- Project plans
- Project activities
- Legislation and standards
- Industry context
Last edited 24 Jan 2021
A financial year – sometimes called the tax period, accounting period, fiscal year or budget year – is the period of time, usually 12 months, that is used for accounting purposes and for the submission of taxes to the Inland Revenue.
For some businesses, it is preferable for their financial year to run from April 1 to March 31 the following year – a full 365 (or 366 days if a leap year). This aligns with the government’s fiscal year. However, for personal tax purposes, the year runs from April 6 to April 5 – a period which reflects the old ecclesiastical calendar.
Firms and individuals are free to choose an accounting period that is convenient to them, as long as they have informed the Inland Revenue. Operating a financial year that accords with the calendar year – January 1 to Dec 31 is preferable for some. Many large organisations in the UK use the calendar year as their accounting period, whereas for universities it typically ends during the summer to align with the close of the academic year.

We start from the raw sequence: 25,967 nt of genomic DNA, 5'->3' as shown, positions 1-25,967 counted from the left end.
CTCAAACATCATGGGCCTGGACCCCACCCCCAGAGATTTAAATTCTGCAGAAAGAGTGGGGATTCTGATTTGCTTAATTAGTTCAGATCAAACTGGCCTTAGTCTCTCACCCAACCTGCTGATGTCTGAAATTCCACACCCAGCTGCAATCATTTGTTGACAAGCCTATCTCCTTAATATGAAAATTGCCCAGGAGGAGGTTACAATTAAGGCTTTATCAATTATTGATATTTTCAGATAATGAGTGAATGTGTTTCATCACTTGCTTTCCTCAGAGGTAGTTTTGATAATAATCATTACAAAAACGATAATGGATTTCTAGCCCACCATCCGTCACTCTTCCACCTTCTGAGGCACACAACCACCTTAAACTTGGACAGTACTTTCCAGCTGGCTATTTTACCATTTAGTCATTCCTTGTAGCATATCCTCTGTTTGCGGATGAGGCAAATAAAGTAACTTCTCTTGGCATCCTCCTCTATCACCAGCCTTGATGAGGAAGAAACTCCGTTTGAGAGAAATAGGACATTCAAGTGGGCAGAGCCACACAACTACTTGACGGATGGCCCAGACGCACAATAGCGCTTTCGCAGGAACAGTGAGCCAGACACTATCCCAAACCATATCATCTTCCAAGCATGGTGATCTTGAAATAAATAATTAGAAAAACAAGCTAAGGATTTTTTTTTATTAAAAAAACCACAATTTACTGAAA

Related articles on Designing Buildings Wiki
Featured articles and news
Gaining green support from the carbon giants.
Medieval passageways with spiritual, transport and economic purposes.
Organisation receives accreditation from Investors in People.
Click the button to subscribe.
Communicating the right information at the right time.
Materials can take on different properties to control heat and glare.
Challenges in the construction sector and beyond.
Exploring brick and timber construction techniques.
On wheels or on platforms, micro dwellings are popping up everywhere.
Landlords must now comply with new repair regulations.
You can add articles and help improve knowledge in the construction industry.
Ayo Sokale explains the struggles of being neurodiverse.
Communities, heritage and architecture. Book review.
The voluntary sector continues to shape the debate.